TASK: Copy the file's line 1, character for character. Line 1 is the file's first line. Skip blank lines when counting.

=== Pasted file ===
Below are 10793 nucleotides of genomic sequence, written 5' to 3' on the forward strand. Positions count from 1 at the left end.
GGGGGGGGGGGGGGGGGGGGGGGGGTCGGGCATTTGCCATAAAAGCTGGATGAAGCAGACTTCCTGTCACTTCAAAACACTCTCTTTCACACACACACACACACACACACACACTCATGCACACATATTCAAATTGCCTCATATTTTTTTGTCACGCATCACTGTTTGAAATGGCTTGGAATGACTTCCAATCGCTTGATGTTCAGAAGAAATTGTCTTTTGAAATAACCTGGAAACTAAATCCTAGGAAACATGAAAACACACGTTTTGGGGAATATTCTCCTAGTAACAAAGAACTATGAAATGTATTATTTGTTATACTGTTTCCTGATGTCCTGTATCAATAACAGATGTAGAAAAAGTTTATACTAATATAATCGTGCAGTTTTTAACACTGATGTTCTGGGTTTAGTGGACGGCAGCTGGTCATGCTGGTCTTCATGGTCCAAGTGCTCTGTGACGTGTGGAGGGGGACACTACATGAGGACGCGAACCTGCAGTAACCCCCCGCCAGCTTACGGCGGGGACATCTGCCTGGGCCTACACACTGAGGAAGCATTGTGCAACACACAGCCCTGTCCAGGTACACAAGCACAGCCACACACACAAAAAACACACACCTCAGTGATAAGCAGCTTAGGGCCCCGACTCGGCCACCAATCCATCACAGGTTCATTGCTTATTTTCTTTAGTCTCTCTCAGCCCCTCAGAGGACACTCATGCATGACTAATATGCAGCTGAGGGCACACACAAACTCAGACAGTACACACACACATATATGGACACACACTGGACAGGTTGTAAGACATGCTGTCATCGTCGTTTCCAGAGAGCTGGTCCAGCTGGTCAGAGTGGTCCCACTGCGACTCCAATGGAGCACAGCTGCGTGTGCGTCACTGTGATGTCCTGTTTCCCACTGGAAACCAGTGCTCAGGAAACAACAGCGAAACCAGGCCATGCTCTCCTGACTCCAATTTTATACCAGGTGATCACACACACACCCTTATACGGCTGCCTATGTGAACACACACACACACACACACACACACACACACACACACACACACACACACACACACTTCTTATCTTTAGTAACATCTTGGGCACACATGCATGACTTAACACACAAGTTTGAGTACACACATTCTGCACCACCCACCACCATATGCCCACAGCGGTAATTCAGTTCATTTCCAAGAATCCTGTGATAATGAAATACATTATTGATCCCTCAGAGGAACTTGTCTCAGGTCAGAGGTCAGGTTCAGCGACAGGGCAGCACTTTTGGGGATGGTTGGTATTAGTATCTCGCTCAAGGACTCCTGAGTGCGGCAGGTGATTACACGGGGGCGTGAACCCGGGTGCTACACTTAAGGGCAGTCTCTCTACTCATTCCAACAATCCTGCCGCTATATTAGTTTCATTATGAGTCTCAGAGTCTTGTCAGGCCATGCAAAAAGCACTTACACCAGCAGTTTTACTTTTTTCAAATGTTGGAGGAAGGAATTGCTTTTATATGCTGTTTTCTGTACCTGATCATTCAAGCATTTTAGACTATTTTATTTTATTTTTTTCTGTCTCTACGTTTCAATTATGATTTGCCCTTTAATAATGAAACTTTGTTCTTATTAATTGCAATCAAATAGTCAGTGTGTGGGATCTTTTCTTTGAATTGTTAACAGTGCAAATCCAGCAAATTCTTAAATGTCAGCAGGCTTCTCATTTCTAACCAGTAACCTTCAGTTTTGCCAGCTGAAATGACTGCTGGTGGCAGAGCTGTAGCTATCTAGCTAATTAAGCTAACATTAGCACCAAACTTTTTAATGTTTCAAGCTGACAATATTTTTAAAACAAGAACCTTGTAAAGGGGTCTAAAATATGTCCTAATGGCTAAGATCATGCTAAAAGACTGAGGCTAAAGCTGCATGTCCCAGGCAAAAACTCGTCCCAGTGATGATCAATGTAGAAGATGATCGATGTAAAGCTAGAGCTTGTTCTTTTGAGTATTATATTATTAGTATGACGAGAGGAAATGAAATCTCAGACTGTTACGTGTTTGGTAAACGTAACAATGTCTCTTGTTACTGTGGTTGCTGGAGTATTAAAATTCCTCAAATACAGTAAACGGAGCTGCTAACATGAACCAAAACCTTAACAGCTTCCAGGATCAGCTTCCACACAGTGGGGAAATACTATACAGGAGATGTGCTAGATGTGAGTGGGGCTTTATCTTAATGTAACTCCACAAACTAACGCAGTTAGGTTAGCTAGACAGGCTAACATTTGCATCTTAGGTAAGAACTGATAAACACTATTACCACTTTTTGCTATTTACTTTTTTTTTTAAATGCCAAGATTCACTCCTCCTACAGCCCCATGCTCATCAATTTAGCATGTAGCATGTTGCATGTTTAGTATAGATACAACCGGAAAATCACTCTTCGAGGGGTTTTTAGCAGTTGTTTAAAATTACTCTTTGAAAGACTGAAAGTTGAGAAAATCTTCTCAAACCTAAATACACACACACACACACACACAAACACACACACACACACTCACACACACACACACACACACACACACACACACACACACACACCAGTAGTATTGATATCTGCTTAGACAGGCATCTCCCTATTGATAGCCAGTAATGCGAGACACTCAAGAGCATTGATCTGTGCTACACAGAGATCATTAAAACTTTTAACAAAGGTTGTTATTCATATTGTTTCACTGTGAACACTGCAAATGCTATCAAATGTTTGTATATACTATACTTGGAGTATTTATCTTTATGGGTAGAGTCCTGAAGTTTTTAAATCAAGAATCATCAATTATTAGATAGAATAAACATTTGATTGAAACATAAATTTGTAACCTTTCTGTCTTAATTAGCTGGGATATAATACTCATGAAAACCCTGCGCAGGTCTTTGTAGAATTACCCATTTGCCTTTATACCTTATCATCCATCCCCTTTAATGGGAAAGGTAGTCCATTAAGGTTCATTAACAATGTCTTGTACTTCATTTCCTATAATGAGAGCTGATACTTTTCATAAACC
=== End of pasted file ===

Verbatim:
Below are 10793 nucleotides of genomic sequence, written 5' to 3' on the forward strand. Positions count from 1 at the left end.